It is mandatory for a governmental body to withhold confidential information from public disclosure. However, a governmental body has discretion to withhold other requested information.  So what does this mean?


A governmental body is required to withhold certain types of information by statute.  If information is confidential by statute, a governmental body generally cannot release the requested information.  Here is a list of common types of information that is confidential by law.

  • Dates of birth of living persons
  • Driver’s license numbers
  • License plate numbers
  • Credit card numbers
  • Insurance policy numbers
  • Juvenile offender records
  • Child abuse investigations
  • Peace officer’s home address
  • Peace officer’s family member information


A governmental body has the option to withhold non-confidential information in certain circumstances. In other words, a governmental body is not required to withhold requested information, but it may use its discretion to withhold the information. Here is a list of common types of information a governmental body may choose to withhold.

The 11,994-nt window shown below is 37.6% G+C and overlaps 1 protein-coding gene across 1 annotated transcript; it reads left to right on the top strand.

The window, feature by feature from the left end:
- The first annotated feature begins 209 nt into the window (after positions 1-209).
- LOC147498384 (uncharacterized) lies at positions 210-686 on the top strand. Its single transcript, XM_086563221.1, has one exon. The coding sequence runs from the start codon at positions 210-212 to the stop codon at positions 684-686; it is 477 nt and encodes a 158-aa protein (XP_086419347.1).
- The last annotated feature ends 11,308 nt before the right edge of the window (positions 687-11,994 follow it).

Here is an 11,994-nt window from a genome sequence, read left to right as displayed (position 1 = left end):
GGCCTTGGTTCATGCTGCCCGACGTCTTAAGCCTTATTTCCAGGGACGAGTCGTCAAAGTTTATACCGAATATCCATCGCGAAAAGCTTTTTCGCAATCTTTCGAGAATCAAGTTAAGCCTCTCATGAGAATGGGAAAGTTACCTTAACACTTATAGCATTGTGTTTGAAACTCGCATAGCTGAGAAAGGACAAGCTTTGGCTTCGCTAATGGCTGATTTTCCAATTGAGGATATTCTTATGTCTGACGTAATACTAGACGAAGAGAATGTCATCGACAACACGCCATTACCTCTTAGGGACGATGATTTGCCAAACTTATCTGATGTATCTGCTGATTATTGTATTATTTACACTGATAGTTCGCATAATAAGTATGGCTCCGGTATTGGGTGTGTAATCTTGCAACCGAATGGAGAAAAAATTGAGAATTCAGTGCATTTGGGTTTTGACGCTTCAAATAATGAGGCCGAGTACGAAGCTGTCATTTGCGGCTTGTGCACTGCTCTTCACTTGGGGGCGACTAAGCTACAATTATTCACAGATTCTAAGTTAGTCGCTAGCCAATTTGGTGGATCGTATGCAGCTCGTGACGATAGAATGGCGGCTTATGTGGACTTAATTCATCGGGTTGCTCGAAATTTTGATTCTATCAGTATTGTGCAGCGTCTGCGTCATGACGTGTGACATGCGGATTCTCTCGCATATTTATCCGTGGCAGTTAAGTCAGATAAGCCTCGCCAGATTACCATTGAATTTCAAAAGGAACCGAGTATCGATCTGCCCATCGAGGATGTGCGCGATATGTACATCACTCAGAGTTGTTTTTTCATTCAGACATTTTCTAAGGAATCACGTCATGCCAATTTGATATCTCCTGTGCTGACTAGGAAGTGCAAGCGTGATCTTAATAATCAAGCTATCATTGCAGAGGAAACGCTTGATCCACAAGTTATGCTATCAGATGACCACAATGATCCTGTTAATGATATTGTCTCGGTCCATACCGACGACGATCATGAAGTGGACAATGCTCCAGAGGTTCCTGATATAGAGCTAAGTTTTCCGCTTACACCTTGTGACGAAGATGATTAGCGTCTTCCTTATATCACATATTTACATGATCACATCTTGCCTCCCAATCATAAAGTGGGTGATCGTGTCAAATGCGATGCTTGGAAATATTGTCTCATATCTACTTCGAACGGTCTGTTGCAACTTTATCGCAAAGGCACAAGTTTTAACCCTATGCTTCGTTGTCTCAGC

• Attorney-Client communications
  • Drafts of policymaking documents
  • Information related to pending litigation
  • Audit working papers
  • Competitive bidding information before contract awarded


In either circumstance, a governmental is generally required to seek a ruling from OAG unless there is a previous determination allowing the governmental to withhold the type of information it seeks to withhold.  Further, if a governmental body has previously released information voluntarily that is not confidential by law, the governmental body cannot claim a discretionary exception to withhold the previously released information.  Review our Public Information Act Handbook (PDF) for more information on exceptions to disclosure.